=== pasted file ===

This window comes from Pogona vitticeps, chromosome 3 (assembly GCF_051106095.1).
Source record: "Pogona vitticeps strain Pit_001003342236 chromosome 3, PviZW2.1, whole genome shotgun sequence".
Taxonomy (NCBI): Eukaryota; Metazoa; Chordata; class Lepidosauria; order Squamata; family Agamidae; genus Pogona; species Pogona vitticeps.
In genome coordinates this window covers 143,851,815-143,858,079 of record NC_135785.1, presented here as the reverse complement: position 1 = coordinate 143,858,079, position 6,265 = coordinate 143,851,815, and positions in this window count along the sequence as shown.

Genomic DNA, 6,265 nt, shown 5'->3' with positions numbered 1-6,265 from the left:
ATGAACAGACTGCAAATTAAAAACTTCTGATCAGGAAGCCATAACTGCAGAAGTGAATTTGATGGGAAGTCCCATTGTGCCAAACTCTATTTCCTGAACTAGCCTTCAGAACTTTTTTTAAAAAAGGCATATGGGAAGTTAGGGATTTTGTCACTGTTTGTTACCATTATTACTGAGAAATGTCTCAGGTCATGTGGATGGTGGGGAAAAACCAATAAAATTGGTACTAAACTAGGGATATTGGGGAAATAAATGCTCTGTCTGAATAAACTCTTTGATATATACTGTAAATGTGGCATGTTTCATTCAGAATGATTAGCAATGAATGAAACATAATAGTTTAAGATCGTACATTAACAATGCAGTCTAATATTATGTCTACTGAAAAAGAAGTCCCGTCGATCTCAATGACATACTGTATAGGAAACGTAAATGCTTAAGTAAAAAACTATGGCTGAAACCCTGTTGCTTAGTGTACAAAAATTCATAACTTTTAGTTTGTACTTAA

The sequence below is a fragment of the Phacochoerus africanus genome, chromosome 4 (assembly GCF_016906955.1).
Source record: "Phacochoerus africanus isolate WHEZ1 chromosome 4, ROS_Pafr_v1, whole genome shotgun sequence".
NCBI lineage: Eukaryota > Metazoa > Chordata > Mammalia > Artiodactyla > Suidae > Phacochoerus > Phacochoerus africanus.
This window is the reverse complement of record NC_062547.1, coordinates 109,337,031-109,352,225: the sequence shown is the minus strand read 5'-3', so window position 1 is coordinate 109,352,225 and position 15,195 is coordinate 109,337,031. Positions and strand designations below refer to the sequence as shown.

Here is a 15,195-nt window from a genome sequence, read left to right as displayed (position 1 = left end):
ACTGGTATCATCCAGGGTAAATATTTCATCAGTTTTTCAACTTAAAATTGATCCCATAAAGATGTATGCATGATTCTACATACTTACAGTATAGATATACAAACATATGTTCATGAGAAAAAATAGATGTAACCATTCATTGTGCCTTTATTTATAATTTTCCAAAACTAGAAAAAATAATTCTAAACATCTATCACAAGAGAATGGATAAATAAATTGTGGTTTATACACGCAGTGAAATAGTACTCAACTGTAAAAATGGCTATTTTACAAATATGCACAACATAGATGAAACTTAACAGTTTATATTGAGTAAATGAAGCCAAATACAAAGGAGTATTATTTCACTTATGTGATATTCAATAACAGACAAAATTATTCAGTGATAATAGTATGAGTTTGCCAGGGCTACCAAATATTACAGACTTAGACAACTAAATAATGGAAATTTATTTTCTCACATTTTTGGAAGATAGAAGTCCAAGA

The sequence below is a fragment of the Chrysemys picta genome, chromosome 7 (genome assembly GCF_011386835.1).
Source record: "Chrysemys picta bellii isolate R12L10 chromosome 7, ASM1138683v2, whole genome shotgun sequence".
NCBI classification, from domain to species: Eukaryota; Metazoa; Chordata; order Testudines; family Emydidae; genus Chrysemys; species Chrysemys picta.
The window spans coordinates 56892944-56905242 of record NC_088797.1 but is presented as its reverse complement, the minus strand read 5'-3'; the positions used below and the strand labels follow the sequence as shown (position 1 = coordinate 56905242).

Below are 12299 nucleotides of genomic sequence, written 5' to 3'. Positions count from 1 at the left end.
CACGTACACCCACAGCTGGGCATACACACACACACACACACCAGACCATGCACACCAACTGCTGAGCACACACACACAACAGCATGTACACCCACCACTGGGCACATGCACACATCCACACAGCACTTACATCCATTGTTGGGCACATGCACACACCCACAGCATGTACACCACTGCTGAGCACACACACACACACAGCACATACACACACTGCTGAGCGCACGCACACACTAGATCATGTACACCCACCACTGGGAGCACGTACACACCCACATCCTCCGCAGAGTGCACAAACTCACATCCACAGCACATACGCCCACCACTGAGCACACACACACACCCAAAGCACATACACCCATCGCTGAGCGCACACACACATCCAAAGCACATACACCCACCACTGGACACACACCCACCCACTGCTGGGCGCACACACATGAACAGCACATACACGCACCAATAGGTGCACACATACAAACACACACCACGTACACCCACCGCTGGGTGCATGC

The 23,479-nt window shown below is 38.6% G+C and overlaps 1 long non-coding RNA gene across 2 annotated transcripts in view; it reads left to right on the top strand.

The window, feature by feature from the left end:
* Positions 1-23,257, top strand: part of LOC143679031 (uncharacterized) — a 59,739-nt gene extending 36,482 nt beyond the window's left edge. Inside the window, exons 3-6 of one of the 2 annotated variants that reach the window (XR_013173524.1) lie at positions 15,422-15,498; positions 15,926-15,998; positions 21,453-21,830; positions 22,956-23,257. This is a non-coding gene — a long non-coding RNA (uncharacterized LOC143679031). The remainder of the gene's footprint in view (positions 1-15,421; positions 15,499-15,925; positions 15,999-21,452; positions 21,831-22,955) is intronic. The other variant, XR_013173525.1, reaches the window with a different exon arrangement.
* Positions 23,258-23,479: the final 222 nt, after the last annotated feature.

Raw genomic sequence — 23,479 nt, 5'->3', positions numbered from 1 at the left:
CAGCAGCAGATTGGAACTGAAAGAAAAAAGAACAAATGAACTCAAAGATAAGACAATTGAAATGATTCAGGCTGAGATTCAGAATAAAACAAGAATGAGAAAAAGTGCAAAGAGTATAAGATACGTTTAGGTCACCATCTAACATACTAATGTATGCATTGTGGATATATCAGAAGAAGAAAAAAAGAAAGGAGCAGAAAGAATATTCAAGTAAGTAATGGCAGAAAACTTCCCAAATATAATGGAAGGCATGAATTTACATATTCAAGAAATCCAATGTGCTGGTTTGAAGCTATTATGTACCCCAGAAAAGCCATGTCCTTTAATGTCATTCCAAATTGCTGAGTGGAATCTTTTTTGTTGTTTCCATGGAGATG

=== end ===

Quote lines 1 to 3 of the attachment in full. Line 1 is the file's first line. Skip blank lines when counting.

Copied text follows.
This window comes from Pogona vitticeps, chromosome 3 (assembly GCF_051106095.1).
Source record: "Pogona vitticeps strain Pit_001003342236 chromosome 3, PviZW2.1, whole genome shotgun sequence".
Taxonomy (NCBI): Eukaryota; Metazoa; Chordata; class Lepidosauria; order Squamata; family Agamidae; genus Pogona; species Pogona vitticeps.